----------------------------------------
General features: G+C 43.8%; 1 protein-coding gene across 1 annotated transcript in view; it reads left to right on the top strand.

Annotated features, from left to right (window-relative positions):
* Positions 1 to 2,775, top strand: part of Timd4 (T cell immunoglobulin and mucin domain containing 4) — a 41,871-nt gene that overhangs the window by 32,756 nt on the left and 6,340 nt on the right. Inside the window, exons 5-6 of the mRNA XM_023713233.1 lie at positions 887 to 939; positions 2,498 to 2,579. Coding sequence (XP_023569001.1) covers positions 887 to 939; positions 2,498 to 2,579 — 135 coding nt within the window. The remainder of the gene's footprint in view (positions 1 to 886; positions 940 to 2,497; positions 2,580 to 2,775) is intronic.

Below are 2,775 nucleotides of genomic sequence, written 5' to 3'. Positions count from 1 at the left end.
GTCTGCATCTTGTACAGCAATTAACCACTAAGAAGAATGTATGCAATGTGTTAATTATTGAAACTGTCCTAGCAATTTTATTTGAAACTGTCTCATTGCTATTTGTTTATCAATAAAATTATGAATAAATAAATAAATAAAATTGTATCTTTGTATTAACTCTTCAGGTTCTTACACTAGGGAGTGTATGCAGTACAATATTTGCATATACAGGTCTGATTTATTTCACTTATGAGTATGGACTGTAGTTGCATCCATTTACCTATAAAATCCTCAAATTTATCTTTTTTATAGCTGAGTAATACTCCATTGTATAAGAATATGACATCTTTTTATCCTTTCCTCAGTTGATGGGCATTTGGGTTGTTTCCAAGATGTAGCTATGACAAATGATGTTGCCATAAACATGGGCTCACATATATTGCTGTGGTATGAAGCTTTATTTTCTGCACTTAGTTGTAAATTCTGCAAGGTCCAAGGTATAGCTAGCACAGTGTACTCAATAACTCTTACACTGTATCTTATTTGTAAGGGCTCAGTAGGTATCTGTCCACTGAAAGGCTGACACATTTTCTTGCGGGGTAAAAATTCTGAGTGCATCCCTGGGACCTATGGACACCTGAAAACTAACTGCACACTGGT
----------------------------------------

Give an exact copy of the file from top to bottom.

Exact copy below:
General features: G+C 43.8%; 1 protein-coding gene across 1 annotated transcript in view; it reads left to right on the top strand.

Annotated features, from left to right (window-relative positions):
* Positions 1 to 2,775, top strand: part of Timd4 (T cell immunoglobulin and mucin domain containing 4) — a 41,871-nt gene that overhangs the window by 32,756 nt on the left and 6,340 nt on the right. Inside the window, exons 5-6 of the mRNA XM_023713233.1 lie at positions 887 to 939; positions 2,498 to 2,579. Coding sequence (XP_023569001.1) covers positions 887 to 939; positions 2,498 to 2,579 — 135 coding nt within the window. The remainder of the gene's footprint in view (positions 1 to 886; positions 940 to 2,497; positions 2,580 to 2,775) is intronic.

Below are 2,775 nucleotides of genomic sequence, written 5' to 3'. Positions count from 1 at the left end.
GTCTGCATCTTGTACAGCAATTAACCACTAAGAAGAATGTATGCAATGTGTTAATTATTGAAACTGTCCTAGCAATTTTATTTGAAACTGTCTCATTGCTATTTGTTTATCAATAAAATTATGAATAAATAAATAAATAAAATTGTATCTTTGTATTAACTCTTCAGGTTCTTACACTAGGGAGTGTATGCAGTACAATATTTGCATATACAGGTCTGATTTATTTCACTTATGAGTATGGACTGTAGTTGCATCCATTTACCTATAAAATCCTCAAATTTATCTTTTTTATAGCTGAGTAATACTCCATTGTATAAGAATATGACATCTTTTTATCCTTTCCTCAGTTGATGGGCATTTGGGTTGTTTCCAAGATGTAGCTATGACAAATGATGTTGCCATAAACATGGGCTCACATATATTGCTGTGGTATGAAGCTTTATTTTCTGCACTTAGTTGTAAATTCTGCAAGGTCCAAGGTATAGCTAGCACAGTGTACTCAATAACTCTTACACTGTATCTTATTTGTAAGGGCTCAGTAGGTATCTGTCCACTGAAAGGCTGACACATTTTCTTGCGGGGTAAAAATTCTGAGTGCATCCCTGGGACCTATGGACACCTGAAAACTAACTGCACACTGGT